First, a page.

The mistake that lawyers in both of these cases made was in assuming that, just because they were able to cite precedents supporting their position, that they had a chance of prevailing in the conservative Roberts court. In Town of Greece, the plaintiffs relied principally on Lee v. Weisman, where Justice Kennedy held, along with a left-leaning bloc of four other justices, that a public school could not open its graduation ceremony with a prayer. Lee, however, is an anomaly. Kennedy has spent his career railing against judicial “hostility” toward religion. Betting that he would hand down another such outlier is a dangerous game, especially because the court has historically shown far greater deference to legislative prayer sessions than it has to school-sponsored religious activity.
Likewise, in Schuette, the plaintiffs relied on a pair of Supreme Court decisions—the most recent of which is more than 30 years old—that prevent states from erecting certain obstacles to racial minorities seeking protection from discrimination. Both of these decisions, however, were handed down by much more liberal justices than the ones who dominate the Roberts court, and the more recent of these cases was a mere 5–4 decision when it was decided in 1982. One of the dissenters was Justice O’Connor.
In other words, in order to win their case, the plaintiffs’ attorneys in Schuette had to convince at least one of the five conservative justices, every one of whom is well to O’Connor’s right on issues of racial justice, to embrace a liberal view O’Connor herself rejected. As it turns out, they weren’t even able to convince all of the court’s more liberal members to embrace this view. Clinton-appointed Justice Stephen Breyer agreed with the conservatives that Michigan could ban affirmative action if its voters choose to do so.
Say all you want about the aspiration for judicial neutrality. The truth is that just because you think you have the law and precedent on your side, it doesn’t mean the justices will follow those precedents. This is a lesson that, frankly, liberals should have learned two years ago.
In the lead up to the Supreme Court challenge to the Affordable Care Act, the law’s supporters openly mocked the legal arguments against Obamacare—and with good reason. A leading conservative judge who received the Presidential Medal of Freedom from George W. Bush wrote that the case against Obamacare has no support “in either the text of the Constitution or Supreme Court precedent.” Another judge—one of Bush’s shortlisters for the Supreme Court—warned that a decision striking down health reform would be “a prescription for economic chaos that the framers, in a simpler time, had the good sense to head off.” An American Bar Association poll of Supreme Court experts taken shortly before the court heard the case found that 85 percent of these experts believed that Obamacare would be upheld.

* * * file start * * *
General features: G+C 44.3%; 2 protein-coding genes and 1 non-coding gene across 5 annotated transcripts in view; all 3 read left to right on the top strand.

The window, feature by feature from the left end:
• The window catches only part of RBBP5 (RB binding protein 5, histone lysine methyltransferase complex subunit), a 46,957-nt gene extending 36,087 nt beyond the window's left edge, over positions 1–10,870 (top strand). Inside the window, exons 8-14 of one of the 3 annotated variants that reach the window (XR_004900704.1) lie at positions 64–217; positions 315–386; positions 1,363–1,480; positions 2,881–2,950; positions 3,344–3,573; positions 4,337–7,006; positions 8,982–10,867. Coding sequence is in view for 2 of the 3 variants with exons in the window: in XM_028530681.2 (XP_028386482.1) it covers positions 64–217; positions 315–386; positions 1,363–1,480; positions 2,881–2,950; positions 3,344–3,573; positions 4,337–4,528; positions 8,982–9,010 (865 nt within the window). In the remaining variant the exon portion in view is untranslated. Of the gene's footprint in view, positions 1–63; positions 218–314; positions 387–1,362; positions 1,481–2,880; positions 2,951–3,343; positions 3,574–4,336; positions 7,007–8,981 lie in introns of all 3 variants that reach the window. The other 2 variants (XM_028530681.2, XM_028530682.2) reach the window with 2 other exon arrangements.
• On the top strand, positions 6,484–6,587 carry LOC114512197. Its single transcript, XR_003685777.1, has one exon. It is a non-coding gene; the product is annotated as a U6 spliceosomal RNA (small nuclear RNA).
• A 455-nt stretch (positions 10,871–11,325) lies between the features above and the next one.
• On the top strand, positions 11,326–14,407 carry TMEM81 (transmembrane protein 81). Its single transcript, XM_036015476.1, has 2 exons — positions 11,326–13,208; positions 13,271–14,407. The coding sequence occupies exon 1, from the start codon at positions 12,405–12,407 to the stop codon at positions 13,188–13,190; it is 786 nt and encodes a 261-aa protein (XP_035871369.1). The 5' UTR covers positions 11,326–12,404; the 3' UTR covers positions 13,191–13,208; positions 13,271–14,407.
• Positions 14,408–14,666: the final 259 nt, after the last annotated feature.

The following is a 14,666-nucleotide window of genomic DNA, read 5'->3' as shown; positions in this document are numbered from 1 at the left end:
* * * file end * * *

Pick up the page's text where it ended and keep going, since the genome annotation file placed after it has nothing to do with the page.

But liberal mockery transformed into despair after the court heard arguments in this case. We now know that the conservative justices came within a hair of striking down the landmark health care law, regardless of the fact that neither the Constitution’s text nor the court’s own precedents supported such a result.
Liberal justices are hardly immune to this tendency to toy with doctrine in order to reach a desired result—if you don’t believe me, try reading Justice William Douglas’ opinion in the contraception case Griswold v. Connecticut with a straight face. But there is no one on the court today as progressive as Justice Douglas. And there are five justices who are eager to dismantle the precedents that Douglas and his fellow liberals handed down during the brief period when they controlled the Supreme Court. Many of them want to do even more than that. The case against Obamacare clashed with nearly 200 years of Supreme Court precedent. It also clashed with an opinion written by the Federalist Society stalwart Antonin Scalia.
It may sound cynical to urge liberals to avoid the Supreme Court until some of its members are replaced, but the court’s current majority has given lawyers plenty of reason to be cynical.
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